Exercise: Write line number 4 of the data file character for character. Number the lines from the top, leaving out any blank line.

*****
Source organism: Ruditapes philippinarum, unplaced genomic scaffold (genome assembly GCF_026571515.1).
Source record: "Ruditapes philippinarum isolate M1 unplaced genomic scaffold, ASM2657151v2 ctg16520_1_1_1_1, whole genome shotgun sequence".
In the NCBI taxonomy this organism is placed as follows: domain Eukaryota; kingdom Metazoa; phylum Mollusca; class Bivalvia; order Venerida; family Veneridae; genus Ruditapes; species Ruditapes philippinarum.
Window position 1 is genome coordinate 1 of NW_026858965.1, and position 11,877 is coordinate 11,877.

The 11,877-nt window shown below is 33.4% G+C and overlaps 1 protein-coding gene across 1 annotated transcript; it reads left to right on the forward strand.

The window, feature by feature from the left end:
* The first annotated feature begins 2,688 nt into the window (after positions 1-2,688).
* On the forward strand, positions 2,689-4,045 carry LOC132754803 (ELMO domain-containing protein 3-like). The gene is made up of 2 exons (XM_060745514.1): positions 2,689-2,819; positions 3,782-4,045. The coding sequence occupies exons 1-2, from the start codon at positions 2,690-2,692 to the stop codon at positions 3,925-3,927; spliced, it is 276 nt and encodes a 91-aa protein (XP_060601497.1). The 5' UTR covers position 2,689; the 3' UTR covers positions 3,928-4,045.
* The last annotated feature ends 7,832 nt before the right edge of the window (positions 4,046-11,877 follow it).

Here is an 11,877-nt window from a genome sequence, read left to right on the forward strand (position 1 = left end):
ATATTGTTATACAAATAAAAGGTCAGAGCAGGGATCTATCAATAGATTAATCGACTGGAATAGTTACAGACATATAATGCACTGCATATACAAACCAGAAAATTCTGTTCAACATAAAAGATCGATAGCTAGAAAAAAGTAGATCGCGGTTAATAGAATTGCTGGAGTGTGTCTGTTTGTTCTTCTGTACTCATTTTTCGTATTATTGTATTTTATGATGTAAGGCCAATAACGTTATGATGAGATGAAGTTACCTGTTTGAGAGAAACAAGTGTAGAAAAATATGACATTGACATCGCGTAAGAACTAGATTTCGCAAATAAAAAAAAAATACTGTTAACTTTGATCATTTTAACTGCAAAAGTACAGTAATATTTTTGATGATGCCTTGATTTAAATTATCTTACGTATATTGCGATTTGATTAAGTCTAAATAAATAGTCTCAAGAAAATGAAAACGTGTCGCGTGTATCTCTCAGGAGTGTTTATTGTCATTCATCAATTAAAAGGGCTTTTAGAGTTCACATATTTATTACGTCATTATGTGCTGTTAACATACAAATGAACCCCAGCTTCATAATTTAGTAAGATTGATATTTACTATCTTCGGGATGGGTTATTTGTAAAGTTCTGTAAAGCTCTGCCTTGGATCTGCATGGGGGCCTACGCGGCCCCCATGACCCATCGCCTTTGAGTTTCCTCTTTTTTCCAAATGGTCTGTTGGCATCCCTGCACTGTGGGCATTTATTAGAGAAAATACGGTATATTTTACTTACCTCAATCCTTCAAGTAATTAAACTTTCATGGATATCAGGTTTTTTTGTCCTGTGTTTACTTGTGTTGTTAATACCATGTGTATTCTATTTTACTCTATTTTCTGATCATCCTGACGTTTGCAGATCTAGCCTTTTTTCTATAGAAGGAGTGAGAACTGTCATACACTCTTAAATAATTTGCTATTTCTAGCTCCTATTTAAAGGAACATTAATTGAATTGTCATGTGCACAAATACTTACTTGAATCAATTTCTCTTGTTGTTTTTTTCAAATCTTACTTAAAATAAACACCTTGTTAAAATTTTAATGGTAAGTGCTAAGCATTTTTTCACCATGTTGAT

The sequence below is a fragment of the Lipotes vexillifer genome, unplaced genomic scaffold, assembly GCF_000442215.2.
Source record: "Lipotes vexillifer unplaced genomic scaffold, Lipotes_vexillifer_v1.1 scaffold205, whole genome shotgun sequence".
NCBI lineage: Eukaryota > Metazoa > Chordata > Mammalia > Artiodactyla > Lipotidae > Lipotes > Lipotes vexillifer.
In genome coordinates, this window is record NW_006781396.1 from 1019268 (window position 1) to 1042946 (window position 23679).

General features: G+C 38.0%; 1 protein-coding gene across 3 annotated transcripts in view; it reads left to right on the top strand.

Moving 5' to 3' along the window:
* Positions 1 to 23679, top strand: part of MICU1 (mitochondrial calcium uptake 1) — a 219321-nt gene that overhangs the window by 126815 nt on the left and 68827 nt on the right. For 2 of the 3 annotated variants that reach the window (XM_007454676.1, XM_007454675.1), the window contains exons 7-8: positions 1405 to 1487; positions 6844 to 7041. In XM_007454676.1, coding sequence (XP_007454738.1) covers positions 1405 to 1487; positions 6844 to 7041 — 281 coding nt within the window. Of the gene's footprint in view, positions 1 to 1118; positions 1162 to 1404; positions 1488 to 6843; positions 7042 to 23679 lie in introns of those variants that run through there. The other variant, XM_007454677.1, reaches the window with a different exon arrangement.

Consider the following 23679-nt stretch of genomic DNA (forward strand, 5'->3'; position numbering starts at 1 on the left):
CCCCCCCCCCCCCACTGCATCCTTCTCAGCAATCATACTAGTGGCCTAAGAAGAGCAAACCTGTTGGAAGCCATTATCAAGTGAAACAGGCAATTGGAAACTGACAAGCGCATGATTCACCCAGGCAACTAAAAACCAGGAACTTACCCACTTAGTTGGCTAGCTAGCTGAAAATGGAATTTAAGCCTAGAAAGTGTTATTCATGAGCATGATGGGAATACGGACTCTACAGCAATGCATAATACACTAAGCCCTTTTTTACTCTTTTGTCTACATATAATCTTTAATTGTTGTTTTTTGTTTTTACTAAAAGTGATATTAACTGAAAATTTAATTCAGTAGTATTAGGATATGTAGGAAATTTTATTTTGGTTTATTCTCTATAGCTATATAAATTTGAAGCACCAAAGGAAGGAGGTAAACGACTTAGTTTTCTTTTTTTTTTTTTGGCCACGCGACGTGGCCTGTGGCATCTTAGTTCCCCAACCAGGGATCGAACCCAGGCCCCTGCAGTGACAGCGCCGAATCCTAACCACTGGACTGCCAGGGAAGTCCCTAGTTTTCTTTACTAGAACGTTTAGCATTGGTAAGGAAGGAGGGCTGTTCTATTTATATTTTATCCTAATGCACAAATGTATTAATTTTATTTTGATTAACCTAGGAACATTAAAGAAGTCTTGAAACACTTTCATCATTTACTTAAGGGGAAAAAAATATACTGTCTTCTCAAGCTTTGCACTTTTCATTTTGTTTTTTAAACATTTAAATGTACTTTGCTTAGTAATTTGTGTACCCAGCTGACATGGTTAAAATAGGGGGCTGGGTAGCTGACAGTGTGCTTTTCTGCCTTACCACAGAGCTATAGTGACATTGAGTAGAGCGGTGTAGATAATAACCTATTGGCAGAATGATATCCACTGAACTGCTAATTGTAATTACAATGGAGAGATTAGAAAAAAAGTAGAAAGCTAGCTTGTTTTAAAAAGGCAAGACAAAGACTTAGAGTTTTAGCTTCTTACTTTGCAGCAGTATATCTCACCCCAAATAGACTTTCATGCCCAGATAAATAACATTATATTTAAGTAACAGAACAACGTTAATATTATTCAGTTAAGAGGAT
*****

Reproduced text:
Window position 1 is genome coordinate 1 of NW_026858965.1, and position 11,877 is coordinate 11,877.